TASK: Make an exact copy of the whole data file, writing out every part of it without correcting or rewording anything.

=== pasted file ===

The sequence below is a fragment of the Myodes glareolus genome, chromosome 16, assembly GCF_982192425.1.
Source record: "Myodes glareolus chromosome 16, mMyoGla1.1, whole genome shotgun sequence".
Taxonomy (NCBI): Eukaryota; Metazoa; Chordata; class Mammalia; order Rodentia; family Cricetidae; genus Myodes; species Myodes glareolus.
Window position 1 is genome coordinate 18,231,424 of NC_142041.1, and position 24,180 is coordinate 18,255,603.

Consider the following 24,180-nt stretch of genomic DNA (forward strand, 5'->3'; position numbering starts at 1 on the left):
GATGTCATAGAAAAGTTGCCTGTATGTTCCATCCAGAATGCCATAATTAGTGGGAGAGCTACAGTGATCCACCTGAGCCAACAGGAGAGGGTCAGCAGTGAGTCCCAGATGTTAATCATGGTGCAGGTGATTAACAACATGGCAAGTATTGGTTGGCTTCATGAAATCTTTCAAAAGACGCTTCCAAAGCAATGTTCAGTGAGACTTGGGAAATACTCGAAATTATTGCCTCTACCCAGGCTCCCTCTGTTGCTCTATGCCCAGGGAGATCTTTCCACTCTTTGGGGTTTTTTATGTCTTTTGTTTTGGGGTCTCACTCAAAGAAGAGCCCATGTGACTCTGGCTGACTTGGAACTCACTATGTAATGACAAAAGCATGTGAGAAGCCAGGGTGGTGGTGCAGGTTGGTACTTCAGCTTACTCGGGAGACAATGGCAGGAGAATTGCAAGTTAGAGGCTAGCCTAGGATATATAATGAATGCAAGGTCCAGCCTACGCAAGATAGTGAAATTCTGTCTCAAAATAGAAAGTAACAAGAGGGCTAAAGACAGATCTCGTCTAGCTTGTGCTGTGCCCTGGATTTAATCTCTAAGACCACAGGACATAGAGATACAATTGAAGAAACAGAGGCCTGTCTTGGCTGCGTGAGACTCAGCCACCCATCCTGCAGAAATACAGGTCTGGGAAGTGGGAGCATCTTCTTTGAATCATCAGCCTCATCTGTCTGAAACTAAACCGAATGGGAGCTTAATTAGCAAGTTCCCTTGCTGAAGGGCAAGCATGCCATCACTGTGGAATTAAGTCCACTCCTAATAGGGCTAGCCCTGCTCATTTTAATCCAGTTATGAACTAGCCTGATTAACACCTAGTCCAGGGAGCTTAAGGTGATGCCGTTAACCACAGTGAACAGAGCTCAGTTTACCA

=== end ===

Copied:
The sequence below is a fragment of the Myodes glareolus genome, chromosome 16, assembly GCF_982192425.1.
Source record: "Myodes glareolus chromosome 16, mMyoGla1.1, whole genome shotgun sequence".
Taxonomy (NCBI): Eukaryota; Metazoa; Chordata; class Mammalia; order Rodentia; family Cricetidae; genus Myodes; species Myodes glareolus.
Window position 1 is genome coordinate 18,231,424 of NC_142041.1, and position 24,180 is coordinate 18,255,603.

Consider the following 24,180-nt stretch of genomic DNA (forward strand, 5'->3'; position numbering starts at 1 on the left):
GATGTCATAGAAAAGTTGCCTGTATGTTCCATCCAGAATGCCATAATTAGTGGGAGAGCTACAGTGATCCACCTGAGCCAACAGGAGAGGGTCAGCAGTGAGTCCCAGATGTTAATCATGGTGCAGGTGATTAACAACATGGCAAGTATTGGTTGGCTTCATGAAATCTTTCAAAAGACGCTTCCAAAGCAATGTTCAGTGAGACTTGGGAAATACTCGAAATTATTGCCTCTACCCAGGCTCCCTCTGTTGCTCTATGCCCAGGGAGATCTTTCCACTCTTTGGGGTTTTTTATGTCTTTTGTTTTGGGGTCTCACTCAAAGAAGAGCCCATGTGACTCTGGCTGACTTGGAACTCACTATGTAATGACAAAAGCATGTGAGAAGCCAGGGTGGTGGTGCAGGTTGGTACTTCAGCTTACTCGGGAGACAATGGCAGGAGAATTGCAAGTTAGAGGCTAGCCTAGGATATATAATGAATGCAAGGTCCAGCCTACGCAAGATAGTGAAATTCTGTCTCAAAATAGAAAGTAACAAGAGGGCTAAAGACAGATCTCGTCTAGCTTGTGCTGTGCCCTGGATTTAATCTCTAAGACCACAGGACATAGAGATACAATTGAAGAAACAGAGGCCTGTCTTGGCTGCGTGAGACTCAGCCACCCATCCTGCAGAAATACAGGTCTGGGAAGTGGGAGCATCTTCTTTGAATCATCAGCCTCATCTGTCTGAAACTAAACCGAATGGGAGCTTAATTAGCAAGTTCCCTTGCTGAAGGGCAAGCATGCCATCACTGTGGAATTAAGTCCACTCCTAATAGGGCTAGCCCTGCTCATTTTAATCCAGTTATGAACTAGCCTGATTAACACCTAGTCCAGGGAGCTTAAGGTGATGCCGTTAACCACAGTGAACAGAGCTCAGTTTACCA